“An organization, no matter how well designed, is only as good as the people who live and work in it.” – Dee Hock, founder and former CEO of VISA.
A fundamental challenge for many HR departments, recruiters, sales managers, and sales executives is finding the “right” people to fill open sales positions. When good salespeople are hired in a company, productivity is higher, turnover is reduced, morale is high, and profits increase. When the wrong people are hired, a lot of time and money is wasted – exacerbated by the cost of lost business opportunities.
To better meet the challenge of selecting the best possible candidates to hire, companies are increasingly turning to pre-employment assessments. These are designed to evaluate potential hires for specific abilities or traits, these being indicative of suitability for a specific job function.
There are several types of pre-employment assessments in use today, including:
· Cognitive: measure mental ability, such as intelligence (IQ), reasoning skills, spatial perception, communication skills and more.
· Aptitude: measure the inherent ability to perform or learn new skills
· Personality: focus on attitudes, emotions, social behavior and motivations.
· Performance/Job Knowledge: measure the ability to perform specific job functions or possess specialized knowledge, such as nursing or computer programming.
· Situational: provide hypothetical scenarios which measure the test taker’s judgement in difficult job-related situations.
Most pre-employment tests yield one or more scores or ratings which, when measured against those which correlate to high performance, can be used to rate suitability or desirability by an employer.
Pre-employment assessments have been in wide use in the U.S. since World War I, when recruits were given the Alpha and Beta tests. Private employers adopting their own testing mechanisms have had to stay abreast of increasing regulation, most notably in the form of the Civil Rights Act and the “Uniform Guidelines of Employee Selection Procedures” adopted by the Equal Employment Opportunity Commission.
To avoid discrimination claims, any pre-employment test given must be reliable, valid and equitable, and must consistently predict success on the job regardless of race, sex, age, religious preference, or other bias.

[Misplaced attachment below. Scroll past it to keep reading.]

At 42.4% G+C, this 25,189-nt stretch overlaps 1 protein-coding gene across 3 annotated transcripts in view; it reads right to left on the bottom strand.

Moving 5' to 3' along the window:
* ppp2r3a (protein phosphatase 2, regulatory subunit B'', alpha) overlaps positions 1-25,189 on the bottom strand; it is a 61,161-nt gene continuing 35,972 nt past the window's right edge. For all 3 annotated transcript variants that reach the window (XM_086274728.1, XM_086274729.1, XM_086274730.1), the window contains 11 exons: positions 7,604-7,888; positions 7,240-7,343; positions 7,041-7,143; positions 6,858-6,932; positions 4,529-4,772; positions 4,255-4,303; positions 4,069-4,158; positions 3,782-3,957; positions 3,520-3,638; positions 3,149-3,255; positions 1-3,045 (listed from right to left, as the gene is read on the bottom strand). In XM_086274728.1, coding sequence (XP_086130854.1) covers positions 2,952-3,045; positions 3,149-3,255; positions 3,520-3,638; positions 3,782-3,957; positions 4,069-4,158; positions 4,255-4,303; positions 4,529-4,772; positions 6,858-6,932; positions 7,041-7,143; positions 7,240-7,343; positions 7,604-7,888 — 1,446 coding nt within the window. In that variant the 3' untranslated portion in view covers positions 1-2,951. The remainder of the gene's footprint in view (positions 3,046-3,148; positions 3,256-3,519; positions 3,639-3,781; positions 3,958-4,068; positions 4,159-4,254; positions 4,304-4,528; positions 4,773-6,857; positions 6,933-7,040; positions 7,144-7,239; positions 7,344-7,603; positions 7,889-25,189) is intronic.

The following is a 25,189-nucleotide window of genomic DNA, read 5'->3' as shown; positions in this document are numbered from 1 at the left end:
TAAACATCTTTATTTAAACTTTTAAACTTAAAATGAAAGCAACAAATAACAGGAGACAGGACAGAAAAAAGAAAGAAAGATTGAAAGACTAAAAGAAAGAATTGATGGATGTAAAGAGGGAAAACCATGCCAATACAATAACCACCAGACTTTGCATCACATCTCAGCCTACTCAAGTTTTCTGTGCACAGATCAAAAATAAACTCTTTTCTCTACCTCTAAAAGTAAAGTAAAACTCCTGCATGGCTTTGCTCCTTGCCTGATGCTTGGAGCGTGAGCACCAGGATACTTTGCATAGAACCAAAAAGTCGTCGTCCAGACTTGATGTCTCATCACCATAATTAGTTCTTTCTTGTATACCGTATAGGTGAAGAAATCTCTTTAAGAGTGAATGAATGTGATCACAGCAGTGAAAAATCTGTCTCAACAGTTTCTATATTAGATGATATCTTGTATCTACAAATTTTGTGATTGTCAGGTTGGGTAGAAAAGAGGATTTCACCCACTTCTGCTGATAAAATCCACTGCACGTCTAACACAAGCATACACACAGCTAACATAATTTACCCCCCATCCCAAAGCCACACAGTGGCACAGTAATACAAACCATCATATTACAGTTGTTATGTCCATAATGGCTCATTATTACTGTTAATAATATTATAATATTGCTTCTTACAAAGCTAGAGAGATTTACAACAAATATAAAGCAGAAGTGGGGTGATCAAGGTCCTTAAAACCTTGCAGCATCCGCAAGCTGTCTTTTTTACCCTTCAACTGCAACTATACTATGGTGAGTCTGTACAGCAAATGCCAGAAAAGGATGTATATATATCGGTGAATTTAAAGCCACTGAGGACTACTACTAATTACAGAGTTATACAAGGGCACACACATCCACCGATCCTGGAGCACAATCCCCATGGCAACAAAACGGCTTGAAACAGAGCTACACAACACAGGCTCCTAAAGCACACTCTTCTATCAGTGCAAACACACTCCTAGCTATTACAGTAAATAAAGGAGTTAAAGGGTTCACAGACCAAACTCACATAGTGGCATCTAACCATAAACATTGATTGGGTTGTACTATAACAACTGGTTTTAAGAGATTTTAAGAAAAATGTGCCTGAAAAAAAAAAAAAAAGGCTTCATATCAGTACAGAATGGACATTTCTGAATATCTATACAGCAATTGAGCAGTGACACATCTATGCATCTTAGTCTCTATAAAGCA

Given the above, using well-designed, objective tests with proven correlation to job performance should decrease the risk of legal liability. This is because employers can back up their hiring decisions with empirical data as opposed to subjective factors such as personal interviews, experience, and educational background, which could be subject to bias.
Pre-employment assessments for salespeople
There are a wide range of aptitude assessments used in HR departments across the United States and in our neighboring countries. Some of these are more sophisticated than others. For some of the most popular assessments, the results are highly complex, difficult to interpret without special training, and lack sufficient correlation studies to prove their validity.
Another common issue for aptitude assessments is they can be more “general purpose” tests and not optimized for the sales role. There are subtle differences that can make any of these assessments more reliable in one situation than another.
The two assessments that Asher Strategies have sold over the last 20+ years are:
Craft Personality Questionnaire – The CPQ was developed specifically for sales roles and excels at matching personality traits to sales-specific positions based on compatibility. It has been administered over a million times and thus there’s a large pool of data that confirms correlation of scores to real world performance.
Advanced Personality Questionnaire – The APQ is an upgraded version of the CPQ and is currently, in our opinion, the best pre-employment assessment for both customer-facing employees (sales, CSRs) as well as sales leaders (managers and executives). It is the test used at ASHER for all our clients.
Advanced Personality Questionnaire
The APQ is a sales-focused aptitude assessment comprised of 81 multiple choice questions. It can be taken from any internet-connected computer/tablet, or mobile phone. It takes approximately 25 minutes to complete. The test plots applicant personality trait scores against the ideal scores for specific sales roles, such as inside sales, outside sales, sales managers, customer service representatives, and over 20 more.
Here is a list of the nine primary traits tested for on the APQ:
· Need to Analyze
· Need to Serve
· Drive for Recognition
· Interpersonal Trust
In addition to these, the APQ also reveals scores for the following secondary traits:
· Achievement motivation
· Empathy to understand the needs of others
· Prospecting motivation
· Employment stability
· Receptivity to coaching/supervision
· Ability to handle confrontation
· Proficiency to manage time and resources
· Charisma to influence others to buy
· Confidence/persistence to close the sale
· Customer service orientation
These traits are explained in-depth through several easy-to-grasp reports with color-coded test scores and descriptions of how each trait potentially impacts sales performance. This allows hiring managers and sales executives to quickly discern a candidate’s suitability for a given sales job.
These reports could further be used as coaching tools. First, they bring an awareness to each test taker of his or her own personality strengths and weaknesses. Second, the APQ provides actual coaching tips customized for each candidate which can be used to s-t-r-e-t-c-h traits into more optimum ranges.
Pre-employment assessments such as the APQ are essential for every sales organization. They provide deep insights into potential hires, prevent costly hiring mistakes, and can improve performance through coaching. While many exist, we feel the best currently available is the sales-focused APQ.